7. How do the writers you read when you were young influence you today?

That one poem by Eavan Boland certainly influences me even though I read it at 15 or 16. I am still quite young (22), so I’m still being influenced. Some authors I read as a college student that influences me are Gwendolyn Brooks, Swinburne, and Yeats. Like many young writers, I had a stage where the confessionalists blew my mind. For me, the days of Plath and (not so much) Bukowski were late high school. I remember reading Plath and being shocked at the closeness and aggression in her poems. One poet I read around that same time was Clementine von Radics, who is a confessionalist, but one I prefer to Bukowski. Her work showed me how to write short, sweet, and to the point while still making it sound nice to the ear and without being too bare of rhetoric. I tried to write like her for a bit at 18 before coming more into my own voice.

8. Who of today’s writers do you admire the most and why?

I admire writers who can be direct and relatable while still being traditionally poetic. To that end, I really enjoyed Home and Other Place I’ve Yet to See by Daniel J Flore, III. And I’ve liked some of Neil Hilborn’s recent collections/performances, though I tend to enjoy written more than spoken pieces better (I can come back to them and digest them visually).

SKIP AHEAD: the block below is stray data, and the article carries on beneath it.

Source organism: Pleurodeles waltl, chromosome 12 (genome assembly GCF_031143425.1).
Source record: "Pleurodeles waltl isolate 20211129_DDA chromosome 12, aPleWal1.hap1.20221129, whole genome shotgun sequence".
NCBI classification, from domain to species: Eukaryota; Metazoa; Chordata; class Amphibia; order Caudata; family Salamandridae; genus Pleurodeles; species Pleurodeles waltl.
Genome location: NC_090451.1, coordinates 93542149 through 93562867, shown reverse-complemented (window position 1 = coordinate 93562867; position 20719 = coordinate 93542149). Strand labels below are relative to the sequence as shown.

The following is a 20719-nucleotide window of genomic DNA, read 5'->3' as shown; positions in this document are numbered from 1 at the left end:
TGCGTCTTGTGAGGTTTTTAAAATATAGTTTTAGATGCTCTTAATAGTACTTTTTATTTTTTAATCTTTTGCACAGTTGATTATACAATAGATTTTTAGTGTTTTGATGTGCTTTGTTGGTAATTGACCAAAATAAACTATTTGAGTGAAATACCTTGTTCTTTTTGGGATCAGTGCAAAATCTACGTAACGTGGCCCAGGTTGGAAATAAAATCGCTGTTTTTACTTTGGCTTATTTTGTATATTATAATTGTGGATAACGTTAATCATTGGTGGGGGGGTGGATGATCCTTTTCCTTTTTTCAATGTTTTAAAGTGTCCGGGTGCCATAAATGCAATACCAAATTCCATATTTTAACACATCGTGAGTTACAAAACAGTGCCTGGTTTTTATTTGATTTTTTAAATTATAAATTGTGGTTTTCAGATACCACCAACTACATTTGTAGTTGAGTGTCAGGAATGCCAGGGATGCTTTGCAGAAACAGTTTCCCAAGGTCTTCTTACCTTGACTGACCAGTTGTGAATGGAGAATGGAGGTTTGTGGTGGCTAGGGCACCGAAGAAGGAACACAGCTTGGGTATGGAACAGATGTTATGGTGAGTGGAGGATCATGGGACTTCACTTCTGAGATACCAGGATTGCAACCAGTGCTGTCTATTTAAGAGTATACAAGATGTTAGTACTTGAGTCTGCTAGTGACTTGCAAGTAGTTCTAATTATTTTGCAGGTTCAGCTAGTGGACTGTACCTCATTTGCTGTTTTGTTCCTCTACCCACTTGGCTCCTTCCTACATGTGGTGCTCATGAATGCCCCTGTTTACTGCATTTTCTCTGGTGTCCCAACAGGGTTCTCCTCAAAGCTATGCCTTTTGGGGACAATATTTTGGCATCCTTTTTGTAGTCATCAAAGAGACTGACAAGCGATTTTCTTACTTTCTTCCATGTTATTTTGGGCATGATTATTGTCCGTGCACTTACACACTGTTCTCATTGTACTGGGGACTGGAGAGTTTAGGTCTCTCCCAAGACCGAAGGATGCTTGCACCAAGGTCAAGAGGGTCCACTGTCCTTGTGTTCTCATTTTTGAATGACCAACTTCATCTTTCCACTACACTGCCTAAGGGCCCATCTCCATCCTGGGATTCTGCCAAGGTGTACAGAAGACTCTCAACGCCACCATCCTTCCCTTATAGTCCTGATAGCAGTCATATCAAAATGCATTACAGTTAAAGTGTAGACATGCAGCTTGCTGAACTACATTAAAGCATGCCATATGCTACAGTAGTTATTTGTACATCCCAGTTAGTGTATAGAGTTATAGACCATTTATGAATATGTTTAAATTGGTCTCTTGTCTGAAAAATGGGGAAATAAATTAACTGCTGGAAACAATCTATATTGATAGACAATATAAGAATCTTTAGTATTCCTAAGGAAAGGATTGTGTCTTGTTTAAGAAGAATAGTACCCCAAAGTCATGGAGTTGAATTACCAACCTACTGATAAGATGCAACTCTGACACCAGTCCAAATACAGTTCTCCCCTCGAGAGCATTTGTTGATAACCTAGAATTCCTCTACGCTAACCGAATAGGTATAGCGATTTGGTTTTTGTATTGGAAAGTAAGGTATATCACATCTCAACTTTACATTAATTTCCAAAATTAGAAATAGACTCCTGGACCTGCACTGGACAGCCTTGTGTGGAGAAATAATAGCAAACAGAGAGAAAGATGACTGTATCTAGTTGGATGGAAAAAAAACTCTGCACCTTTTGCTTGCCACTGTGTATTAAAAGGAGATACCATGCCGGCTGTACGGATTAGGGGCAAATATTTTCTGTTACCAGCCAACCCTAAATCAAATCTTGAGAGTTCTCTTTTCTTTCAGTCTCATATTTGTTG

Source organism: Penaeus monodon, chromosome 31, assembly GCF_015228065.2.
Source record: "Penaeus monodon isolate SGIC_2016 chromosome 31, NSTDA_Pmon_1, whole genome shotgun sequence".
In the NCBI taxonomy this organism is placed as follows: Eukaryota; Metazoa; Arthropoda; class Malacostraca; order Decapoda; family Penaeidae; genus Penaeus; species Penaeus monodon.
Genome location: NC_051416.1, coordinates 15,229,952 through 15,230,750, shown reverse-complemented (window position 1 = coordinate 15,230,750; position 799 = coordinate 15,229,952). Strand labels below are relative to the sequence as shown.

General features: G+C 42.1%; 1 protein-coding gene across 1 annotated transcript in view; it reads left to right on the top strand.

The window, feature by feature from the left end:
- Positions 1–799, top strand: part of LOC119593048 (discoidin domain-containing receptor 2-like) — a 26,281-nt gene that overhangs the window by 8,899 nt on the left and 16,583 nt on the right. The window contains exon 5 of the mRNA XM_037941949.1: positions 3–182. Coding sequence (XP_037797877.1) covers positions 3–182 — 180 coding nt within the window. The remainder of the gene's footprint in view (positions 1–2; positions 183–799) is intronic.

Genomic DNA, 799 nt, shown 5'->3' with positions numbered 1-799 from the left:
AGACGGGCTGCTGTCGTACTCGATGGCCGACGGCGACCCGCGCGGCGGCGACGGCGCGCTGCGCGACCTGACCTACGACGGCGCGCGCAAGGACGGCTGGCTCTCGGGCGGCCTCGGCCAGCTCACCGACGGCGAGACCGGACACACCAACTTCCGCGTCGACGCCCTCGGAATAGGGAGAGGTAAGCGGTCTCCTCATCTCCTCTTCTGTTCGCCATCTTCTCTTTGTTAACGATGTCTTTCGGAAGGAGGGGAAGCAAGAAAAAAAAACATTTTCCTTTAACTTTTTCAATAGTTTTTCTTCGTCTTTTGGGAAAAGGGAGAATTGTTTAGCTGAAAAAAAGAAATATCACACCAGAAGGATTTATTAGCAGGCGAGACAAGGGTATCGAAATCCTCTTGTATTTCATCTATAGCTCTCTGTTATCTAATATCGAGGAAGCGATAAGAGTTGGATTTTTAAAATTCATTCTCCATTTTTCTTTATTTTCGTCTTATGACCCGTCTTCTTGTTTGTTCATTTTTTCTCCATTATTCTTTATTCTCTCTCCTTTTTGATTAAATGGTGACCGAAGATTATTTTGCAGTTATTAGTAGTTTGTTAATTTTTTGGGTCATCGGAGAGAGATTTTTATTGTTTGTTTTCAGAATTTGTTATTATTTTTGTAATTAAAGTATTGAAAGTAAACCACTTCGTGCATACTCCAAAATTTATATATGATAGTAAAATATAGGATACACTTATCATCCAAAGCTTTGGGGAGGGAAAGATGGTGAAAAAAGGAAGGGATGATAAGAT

9. What would you say to someone who asked you “How do you become a writer?”

Write. That’s a cheeky comment, but really, if you write and it’s a defining part about you, you’re a writer. Now, to become a published writer, you have to write, edit, edit some more, think about how you want to arrange your pieces into a whole, and then submit to a publisher (or you can do it yourself, but that can be harder). The most important part to transition from being someone who writes for themselves and someone who writes for a (potential) reader to me is editing. Take it from Wordsworth, not me: “Poetry is the spontaneous overflow of powerful feelings: it takes its origin from emotion recollected in tranquility.” To get it good for an audience, you’ve got to master that “recollected in tranquility” part.

10. Tell me about the writing projects you have on at the moment.

I’ve been trying my hand at prose. I’m in the middle of writing a young adult fantasy book based on a Polish folk story called “Unburied Man.” It promises gods, gothic elements, and love. I’ve also started a screenplay about a girl with an ostomy bag navigating the trials and tribulations of high school. As someone with an invisible illness, I think it’s really important to think about how disability can present itself. Chronic illnesses can also change the stakes of some of what we deal with as young adults. Some of the tropes + themes that are normal in media for teens take on increased meaning (think pool parties, finding independence, feeling unsure in your own body). You can follow some updates on these on my tumblr or Instagram.